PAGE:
Microsoft has reversed earlier policies regarding the cost of upgrading to Windows 10, and will make it free to upgrade. Back in March I wrote Microsoft accepts the inevitable, takes first steps toward making Windows and Office free, and in October 2014, What Apple’s zero pricing of iOS, Mac OS X, and iWork means. Before Nadella became CEO, I wrote
I am betting that the next Microsoft CEO — which should be on point in the next few months — if he or she has any awareness of where the winds are blowing should quickly move to drastically drop the price of Office and Windows, and best would be dropping the price to zero. For everyone, on every platform, including Android, iOS, and Mac OS X.
This battle isn’t about near-term software revenue, it’s a battle about one of the cornerstones of the working world: creating and sharing documents. Microsoft will have to forgo the cash flow from Office and Windows in order to keep in close contact with the information sharing habits of people everywhere.
Nick Wingfield of the NY Times asked Jan Dawson of Jackdaw Research about the implications of Microsoft’s caving in on charging for Windows 10:
It will confirm people’s expectations that you don’t pay for operating systems. They’re basically killing off their ability to monetize anything on the consumer side, aside from Xbox, Lumia phones and Surface.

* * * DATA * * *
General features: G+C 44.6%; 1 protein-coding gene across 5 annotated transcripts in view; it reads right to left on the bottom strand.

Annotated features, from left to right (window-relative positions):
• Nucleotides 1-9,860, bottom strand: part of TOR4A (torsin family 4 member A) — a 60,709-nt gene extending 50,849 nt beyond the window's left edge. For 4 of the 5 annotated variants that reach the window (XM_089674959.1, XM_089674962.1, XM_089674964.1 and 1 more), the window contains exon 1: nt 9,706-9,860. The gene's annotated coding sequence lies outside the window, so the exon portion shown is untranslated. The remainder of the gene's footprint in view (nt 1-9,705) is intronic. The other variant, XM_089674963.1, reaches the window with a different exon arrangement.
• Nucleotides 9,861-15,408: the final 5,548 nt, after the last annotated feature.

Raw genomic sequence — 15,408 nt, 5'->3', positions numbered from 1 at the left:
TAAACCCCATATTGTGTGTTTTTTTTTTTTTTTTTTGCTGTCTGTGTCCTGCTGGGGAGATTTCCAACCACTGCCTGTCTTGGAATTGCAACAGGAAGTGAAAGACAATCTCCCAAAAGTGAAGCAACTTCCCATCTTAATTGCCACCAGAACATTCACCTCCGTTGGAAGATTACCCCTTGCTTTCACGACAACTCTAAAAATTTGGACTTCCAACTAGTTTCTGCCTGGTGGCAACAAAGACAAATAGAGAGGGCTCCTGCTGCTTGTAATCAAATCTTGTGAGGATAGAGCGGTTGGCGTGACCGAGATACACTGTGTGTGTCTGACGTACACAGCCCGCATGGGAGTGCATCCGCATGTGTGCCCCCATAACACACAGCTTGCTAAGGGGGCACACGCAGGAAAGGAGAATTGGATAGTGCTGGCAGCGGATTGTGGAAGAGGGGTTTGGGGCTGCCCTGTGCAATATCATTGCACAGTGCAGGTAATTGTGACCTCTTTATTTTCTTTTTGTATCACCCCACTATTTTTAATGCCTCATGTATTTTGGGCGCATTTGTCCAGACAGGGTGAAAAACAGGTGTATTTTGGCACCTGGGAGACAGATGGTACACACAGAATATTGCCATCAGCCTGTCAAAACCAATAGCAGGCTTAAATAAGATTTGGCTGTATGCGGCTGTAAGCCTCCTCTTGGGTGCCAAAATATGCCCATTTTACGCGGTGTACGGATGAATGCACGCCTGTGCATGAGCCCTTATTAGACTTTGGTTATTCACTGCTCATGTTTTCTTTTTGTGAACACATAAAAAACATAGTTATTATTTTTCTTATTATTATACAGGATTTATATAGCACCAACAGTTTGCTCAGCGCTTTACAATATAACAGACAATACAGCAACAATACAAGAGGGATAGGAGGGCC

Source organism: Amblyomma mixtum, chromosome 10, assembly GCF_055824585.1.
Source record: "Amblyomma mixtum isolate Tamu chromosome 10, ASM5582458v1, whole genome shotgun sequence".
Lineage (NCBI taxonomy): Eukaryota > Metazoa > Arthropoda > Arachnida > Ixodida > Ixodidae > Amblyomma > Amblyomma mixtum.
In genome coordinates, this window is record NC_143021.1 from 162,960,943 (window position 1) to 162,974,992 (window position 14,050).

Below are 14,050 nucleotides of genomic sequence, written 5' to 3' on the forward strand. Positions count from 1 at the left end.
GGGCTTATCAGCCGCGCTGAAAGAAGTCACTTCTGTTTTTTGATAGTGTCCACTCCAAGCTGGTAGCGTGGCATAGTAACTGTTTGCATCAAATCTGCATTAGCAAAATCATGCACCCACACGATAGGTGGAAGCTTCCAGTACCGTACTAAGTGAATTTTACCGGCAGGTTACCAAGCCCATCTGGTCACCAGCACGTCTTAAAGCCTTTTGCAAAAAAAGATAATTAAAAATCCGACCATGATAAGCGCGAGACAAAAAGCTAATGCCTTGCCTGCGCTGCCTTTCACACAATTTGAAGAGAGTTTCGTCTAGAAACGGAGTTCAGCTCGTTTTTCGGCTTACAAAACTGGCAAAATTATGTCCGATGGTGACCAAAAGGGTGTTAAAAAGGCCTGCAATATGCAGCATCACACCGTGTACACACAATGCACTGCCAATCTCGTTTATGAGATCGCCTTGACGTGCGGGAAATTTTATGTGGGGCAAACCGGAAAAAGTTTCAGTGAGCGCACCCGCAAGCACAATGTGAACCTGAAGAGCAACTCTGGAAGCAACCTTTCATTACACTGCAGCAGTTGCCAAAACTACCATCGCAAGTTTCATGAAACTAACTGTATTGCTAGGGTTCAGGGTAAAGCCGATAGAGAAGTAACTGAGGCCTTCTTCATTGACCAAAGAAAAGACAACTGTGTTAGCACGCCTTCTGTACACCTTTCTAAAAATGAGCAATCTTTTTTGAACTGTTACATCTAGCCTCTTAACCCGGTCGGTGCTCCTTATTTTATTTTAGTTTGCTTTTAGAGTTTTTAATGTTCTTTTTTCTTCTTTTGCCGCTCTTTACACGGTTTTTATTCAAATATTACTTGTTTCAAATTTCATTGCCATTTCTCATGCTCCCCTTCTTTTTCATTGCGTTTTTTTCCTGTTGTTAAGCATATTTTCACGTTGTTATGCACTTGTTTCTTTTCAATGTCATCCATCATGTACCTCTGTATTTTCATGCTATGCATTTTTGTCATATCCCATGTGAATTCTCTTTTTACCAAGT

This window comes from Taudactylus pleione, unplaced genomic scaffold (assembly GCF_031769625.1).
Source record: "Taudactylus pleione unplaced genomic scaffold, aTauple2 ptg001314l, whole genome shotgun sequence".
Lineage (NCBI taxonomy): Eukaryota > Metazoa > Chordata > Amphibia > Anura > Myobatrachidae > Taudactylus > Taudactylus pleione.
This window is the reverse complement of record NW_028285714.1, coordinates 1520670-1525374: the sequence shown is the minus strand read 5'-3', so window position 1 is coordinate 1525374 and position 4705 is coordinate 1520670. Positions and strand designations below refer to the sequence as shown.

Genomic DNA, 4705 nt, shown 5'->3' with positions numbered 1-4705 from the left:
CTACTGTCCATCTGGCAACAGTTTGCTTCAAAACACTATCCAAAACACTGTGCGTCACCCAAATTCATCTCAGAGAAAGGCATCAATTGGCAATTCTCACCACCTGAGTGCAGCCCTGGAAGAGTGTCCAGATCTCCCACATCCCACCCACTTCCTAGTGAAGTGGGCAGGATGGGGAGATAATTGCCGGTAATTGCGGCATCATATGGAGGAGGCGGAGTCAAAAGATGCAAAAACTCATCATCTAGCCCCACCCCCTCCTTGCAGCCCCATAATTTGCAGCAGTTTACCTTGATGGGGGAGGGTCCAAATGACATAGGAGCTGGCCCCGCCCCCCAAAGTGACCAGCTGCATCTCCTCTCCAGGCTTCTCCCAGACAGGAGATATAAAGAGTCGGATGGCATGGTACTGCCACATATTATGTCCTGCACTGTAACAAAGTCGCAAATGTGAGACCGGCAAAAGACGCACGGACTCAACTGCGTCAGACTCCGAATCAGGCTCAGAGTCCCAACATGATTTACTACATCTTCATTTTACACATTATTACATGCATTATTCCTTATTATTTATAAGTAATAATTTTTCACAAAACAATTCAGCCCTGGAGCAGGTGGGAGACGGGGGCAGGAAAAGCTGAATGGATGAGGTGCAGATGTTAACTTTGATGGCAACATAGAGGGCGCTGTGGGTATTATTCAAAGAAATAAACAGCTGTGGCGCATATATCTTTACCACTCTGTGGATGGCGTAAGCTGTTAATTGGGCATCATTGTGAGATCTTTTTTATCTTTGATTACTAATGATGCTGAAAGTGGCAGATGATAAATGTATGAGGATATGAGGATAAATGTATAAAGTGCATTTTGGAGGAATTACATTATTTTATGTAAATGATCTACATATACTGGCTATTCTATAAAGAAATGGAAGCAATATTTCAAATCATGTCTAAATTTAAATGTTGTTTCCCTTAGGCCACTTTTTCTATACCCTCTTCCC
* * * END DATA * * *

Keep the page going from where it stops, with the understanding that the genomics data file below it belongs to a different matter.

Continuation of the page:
Nadella’s accepted that we’re in a new zero-bound era: zero-cost operating systems. As I have pointed out before, you don’t have to pay GE or Samsung for the software that runs our washing machines, do we? Why would we pay extra for software that runs these particular appliances?
The historical argument was that they required a unique level of investment, and in pragmatic terms Microsoft once held a monopoly on the must-have OS for business. But now that has fractures, with the movement to a mobile era of computing, where Apple and Google are tied up in a duopoly, and with Microsoft on the outside looking in.
In order to slow the encroachment of those two deadly competitors into its productivity heartland — particularly Office, Office 365, Sharepoint, OneDrive, Wunderlist, and so on — Microsoft has accepted the inevitable, and the upgrade to Windows 10 will now be free.
And maybe that is part of a rethinking of consumer products at Microsoft. I’ve argued that Microsoft is basically giving up on smartphones, and Xbox doesn’t really fit the enterprise/productivity direction that Nadella has espoused (see What is Satya Nadella up to?). Surface hybrids (they’re actually competing with low-end laptops and chromebooks) and other Surface devices may make sense, despite problems with the product line introduction. And someday, Hololens might be a work tool, but in the near term it looks like gaming first. We’ll have to see.
But one thing is clear: operating systems will be free, from now on.